This circa 1670 joint stool is from Wallace Nutting’s “Furniture Treasury.”
I’ve been reading a bit of Shakespeare lately (everyone should have a hobby, no?), and in several of his plays, the term “joint stool” appears, often in the service of a taunt. That’s piqued my interest in “moveables,” that is, early modern stuff such as furniture that shows up in the plays of Shakespeare and his contemporaries. (I’m hoping there’s a dissertation somewhere therein.)
Joint stools were ubiquitous in the late 16th and 17th centuries, and were the most common form of seating in households of all income levels. Examples have survived in a range of heights and sizes, which indicates the form, with turned legs joined to an apron and top, was used for tables as well as seating.
In the early modern period (a.k.a. the Renaissance), only a member of the Joiners’ Guild was allowed to make joined furniture, in contrast with turners who produced woodenware, simple turned stools and the like, and carpenters who made rough furniture and framed houses. Like all the craft guilds (which were formed in the Middle Ages), the woodworking guilds were highly specialized both to protect the economic interests of their members, and to protect customers by enforcing high standards of workmanship.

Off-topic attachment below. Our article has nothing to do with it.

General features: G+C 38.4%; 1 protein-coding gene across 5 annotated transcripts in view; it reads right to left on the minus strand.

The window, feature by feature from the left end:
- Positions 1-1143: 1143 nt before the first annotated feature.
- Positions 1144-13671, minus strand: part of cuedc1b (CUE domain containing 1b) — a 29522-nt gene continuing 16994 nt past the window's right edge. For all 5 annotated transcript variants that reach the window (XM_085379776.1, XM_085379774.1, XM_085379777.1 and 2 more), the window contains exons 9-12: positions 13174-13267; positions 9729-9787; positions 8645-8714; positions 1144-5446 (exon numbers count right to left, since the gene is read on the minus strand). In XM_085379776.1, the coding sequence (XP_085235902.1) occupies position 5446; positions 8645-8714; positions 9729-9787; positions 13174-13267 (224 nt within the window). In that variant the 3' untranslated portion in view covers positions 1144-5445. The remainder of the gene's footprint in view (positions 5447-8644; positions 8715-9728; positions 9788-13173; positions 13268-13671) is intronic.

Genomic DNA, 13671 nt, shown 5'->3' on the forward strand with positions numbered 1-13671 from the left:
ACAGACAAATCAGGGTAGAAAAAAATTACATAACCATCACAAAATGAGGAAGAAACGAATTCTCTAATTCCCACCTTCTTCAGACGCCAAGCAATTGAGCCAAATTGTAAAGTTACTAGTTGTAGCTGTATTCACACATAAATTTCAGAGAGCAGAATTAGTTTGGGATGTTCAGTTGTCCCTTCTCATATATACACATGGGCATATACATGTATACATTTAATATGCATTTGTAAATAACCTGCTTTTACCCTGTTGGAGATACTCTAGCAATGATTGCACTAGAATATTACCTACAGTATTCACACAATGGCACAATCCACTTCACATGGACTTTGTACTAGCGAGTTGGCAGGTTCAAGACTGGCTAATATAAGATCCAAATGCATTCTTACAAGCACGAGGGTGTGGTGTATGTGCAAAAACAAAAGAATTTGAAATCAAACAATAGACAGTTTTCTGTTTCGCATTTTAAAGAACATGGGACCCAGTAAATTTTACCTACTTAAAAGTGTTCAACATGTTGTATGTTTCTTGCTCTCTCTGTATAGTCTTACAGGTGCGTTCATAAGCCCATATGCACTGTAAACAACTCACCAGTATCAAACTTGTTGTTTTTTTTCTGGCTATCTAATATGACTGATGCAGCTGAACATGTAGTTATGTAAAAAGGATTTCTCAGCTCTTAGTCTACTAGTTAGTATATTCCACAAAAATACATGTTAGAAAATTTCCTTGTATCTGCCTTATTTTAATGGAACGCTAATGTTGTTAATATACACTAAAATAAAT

Fine workmanship or not, a stool was a utilitarian piece of furniture on which people placed their posteriors. Thus, in the mock trial scene of the quarto version of “King Lear” (3.4), when the Fool says, “Cry you mercy, I took you for a joint-stool,” he’s indicating a range of possible insults toward the character in question. First, he’s saying that she’s so common that she’s easily overlooked. He’s also perhaps saying that she’s common, like a whore. And because early joint stools had un-upholstered wooden seats, he may also be comparing her hard heart to the wood of which the stool is comprised.
The humble joint stool makes a more salacious appearance in “The Taming of the Shrew” (2.1). When Katherine calls Petruchio a joint stool he responds, “Thou hast hit it: come, sit on me” (Monty Python fans may recall a certain song with the same basic thrust). The conversation quickly turns to asses and bearing, with not-so-subtle connotations of sex and childbirth.
Stools also show up in “A Midsummer Night’s Dream,” “Macbeth,” “Romeo and Juliet” and “2 Henry IV” – and if I missed any Shakespearean stool references, please let me know. Next up, “Rude Mechanicals,” pre-Moxon.